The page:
Blockchain Feed: Ryskex

Tatjana Winter, of Ryskex, reflects on the rise of blockchain, its utility for the captive industry, and where the technology may be headed.

Tatjana Winter (MBA) is head of research @ Block-ART Institute and a PhD student in the field of platform and ecosystem solutions in the risk and insurance industry. She can be contacted at: winter@ryskex.com

Risk and insurance managers need to investigate and analyse technological changes and the latest developments on the market. These in turn lead to a constant flow of new buzzwords that dominate press coverage and penetrate the jargon used by c-suite members and research institutions alike.

One of the latest is “blockchain”. Is this technology just a trend or a real gamechanger? What sets this technology apart? Is it really disruptive or just a short-lived trend? If this is Internet 2.0, how will blockchain affect the insurance market in general and the captives market in particular?

The following article presents the technology and its added value, brings it into line with changes in the risk portfolio and gives an overview of prevailing developments of well-known market participants.

Blockchain technology and its benefits

Technology journalist Chris Dannen described blockchain in 2017 as follows: “Blockchain is a fully distributed, peer-topeer software network which makes use of cryptography to securely host applications, store data, and easily transfer digital instruments of value.”

Blockchains can be used anywhere information needs to be securely managed and verifi ed. The technologyis based on a decentralised opensource network driven by all the network participants and consistently, verifiably, efficiently, and unambiguously documents transactions on a continuous basis using signatures.

The open-source aspect and the integrated redundancies based on the number of participants in the block protect the data against manipulation and deletion. This allows transactions, digital goods, values, processes, and tasks to be identified, validated and exchanged.

The disruptive potential is created by the secure management and verification of information and values, which allows users to circumvent the trustworthy intermediaries previously required for such tasks.

The roles previously assumed mostly by financial and insurance service providers could now potentially be usurped. With peer-to-peer communication, the parties no longer have to depend on reputations of trust because the information is unambiguous and fully retroactively visible.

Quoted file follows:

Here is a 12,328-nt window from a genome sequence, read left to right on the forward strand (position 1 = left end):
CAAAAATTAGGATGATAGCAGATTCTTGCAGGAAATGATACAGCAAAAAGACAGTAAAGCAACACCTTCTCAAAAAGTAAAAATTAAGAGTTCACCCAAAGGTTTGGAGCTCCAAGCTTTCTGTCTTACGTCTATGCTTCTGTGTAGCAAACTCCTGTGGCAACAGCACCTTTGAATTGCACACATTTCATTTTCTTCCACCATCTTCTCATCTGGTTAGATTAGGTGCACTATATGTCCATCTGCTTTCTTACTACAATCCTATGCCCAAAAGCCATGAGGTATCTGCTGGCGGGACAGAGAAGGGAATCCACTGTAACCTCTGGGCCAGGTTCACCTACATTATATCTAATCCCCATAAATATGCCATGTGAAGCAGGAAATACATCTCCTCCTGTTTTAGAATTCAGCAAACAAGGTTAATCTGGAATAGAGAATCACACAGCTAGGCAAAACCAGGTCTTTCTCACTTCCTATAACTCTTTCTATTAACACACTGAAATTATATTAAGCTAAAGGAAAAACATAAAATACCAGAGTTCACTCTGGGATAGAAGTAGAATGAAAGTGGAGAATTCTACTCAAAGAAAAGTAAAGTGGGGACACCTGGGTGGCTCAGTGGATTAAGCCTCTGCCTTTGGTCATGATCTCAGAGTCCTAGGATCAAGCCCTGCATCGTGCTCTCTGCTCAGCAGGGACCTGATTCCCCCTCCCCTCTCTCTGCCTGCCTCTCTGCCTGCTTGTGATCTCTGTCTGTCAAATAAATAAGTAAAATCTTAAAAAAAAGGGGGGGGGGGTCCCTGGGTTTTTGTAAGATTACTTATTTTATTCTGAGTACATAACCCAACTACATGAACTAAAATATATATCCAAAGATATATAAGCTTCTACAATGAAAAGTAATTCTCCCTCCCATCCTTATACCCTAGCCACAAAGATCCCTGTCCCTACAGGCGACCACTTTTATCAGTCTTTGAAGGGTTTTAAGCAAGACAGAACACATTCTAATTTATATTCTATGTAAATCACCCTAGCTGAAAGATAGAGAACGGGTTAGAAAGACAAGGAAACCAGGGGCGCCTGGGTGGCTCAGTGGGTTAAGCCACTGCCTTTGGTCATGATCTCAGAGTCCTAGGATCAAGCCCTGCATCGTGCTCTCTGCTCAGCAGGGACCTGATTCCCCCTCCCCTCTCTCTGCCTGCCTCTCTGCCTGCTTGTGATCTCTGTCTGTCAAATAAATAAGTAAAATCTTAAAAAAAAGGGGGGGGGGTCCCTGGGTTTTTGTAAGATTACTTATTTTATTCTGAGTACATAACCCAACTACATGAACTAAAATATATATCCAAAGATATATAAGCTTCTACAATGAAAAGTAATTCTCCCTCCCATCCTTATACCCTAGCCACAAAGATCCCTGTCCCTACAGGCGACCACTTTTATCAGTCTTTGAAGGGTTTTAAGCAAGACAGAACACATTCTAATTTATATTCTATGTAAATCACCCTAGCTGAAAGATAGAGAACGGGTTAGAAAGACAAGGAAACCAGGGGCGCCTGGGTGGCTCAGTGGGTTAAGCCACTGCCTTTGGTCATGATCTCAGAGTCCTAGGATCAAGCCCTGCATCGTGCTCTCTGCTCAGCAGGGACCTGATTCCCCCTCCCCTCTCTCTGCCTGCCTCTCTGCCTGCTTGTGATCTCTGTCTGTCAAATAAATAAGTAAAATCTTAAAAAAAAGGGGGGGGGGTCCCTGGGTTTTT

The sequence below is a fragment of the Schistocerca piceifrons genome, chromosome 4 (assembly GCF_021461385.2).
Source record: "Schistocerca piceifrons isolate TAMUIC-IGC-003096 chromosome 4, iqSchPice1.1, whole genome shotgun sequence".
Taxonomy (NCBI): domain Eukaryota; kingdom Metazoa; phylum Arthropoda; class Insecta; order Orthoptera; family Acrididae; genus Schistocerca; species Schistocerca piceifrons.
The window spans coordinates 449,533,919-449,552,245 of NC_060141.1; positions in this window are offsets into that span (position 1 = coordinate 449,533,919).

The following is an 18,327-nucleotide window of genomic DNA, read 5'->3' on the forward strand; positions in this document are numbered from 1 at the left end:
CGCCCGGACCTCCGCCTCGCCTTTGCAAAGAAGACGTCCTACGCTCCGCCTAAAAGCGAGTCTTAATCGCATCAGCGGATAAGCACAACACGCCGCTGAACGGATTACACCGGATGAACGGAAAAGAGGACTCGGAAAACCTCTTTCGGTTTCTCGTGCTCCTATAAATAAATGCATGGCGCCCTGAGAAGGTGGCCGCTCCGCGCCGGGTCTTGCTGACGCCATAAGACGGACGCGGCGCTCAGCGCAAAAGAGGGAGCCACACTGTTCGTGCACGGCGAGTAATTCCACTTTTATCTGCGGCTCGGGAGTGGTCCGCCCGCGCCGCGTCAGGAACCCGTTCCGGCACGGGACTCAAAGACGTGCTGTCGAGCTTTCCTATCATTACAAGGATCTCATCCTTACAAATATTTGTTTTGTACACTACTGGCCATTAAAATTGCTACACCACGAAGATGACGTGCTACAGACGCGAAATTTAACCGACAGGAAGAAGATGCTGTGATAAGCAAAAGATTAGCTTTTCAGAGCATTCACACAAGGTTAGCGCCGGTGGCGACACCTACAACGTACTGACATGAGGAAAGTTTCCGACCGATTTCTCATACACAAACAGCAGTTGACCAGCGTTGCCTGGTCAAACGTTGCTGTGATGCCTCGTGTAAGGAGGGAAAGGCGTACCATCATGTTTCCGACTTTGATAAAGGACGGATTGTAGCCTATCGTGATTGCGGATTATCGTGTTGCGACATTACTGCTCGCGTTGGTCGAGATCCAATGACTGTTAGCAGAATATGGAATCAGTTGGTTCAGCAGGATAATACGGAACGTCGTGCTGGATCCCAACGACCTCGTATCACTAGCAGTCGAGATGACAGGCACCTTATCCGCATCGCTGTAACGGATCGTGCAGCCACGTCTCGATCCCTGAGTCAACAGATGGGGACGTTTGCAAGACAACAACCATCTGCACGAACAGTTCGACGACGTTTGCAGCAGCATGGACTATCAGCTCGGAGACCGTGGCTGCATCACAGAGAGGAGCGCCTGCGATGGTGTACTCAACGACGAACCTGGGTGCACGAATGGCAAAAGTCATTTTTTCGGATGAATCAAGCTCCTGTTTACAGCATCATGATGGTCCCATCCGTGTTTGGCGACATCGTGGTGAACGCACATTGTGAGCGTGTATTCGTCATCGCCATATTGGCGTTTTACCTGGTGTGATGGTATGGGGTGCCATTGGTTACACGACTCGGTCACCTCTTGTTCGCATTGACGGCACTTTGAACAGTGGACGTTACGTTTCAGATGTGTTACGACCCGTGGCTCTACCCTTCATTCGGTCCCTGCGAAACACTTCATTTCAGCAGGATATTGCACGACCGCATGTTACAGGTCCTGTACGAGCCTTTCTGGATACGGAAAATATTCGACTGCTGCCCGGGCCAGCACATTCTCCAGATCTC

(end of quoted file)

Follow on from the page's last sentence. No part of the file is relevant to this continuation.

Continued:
The blockchain describes a publicly accessible ‘cash ledger’, which cannot be edited retrospectively.

Data (for example, transaction data) is entered into the ledger in the form of blocks. Data is collected over a certain timeframe, added to a block and then checked for validity. Proof-of-work requires a resource-intensive computing task, which can be solved by several attempts.

A fraud attempt becomes economically unattractive due to the required resources. The technical prerequisites for a fraud attempt currently do not exist – it is technically hugely difficult to impossible.

With proof-of-stake, it is the respective technology concept’s stakes that are decisive, independent of the use of resources. These can be tokens of the respective blockchain technology such as BIT – or RYSCoins but they do not have to be a cryptocurrency.

This can also be the transfer of ‘risks’ – which is in turn the basis for hedging solutions such as insurances. The benefits of blockchain technology can be summarised as follows:

– Decentralised consensus formation without intermediaries (e.g. re/insurance brokers or insurance companies themselves). The trust is placed in the network and the blockchain technology

– Lower costs for operators will also have a positive effect on the transaction fees and reduces administrative costs

– Transparent costs and the further development of the technology through open source code, coordinated via “consensus mechanisms”

– Highly redundant and fail-safe

– High network and process transparency while preserving anonymity and pseudonymity of the participant. This reduces imbalances in power, abuses and arbitrary decisions

– Cost-efficiency, transparency, safety

Figure 1: Concept of a Blockchain explained using the example of RYSKEX. Click to expand.

VUCA world and its influences on the risk and captive management

Today’s global companies are forced to deal with a variety of risks. In addition to disaster risks, property risks, liability risks, financial risks, personnel risks, market risks, a stronger emphasis is being placed on newer risks, such as terrorist attacks, and risks that arise due to digitisation.

These circumstances require companies to use holistic risk management in order to keep the impact on the company and the business environment as low as possible in the event that such risks materialise.

Since the economy is now globally connected, the total failure of a company may have a ‘butterfly
effect’ that results in extensive damage to the overall economy. Accordingly, there are various frameworks that the management boards of companies can use to ensure that management can adequately deal with risk.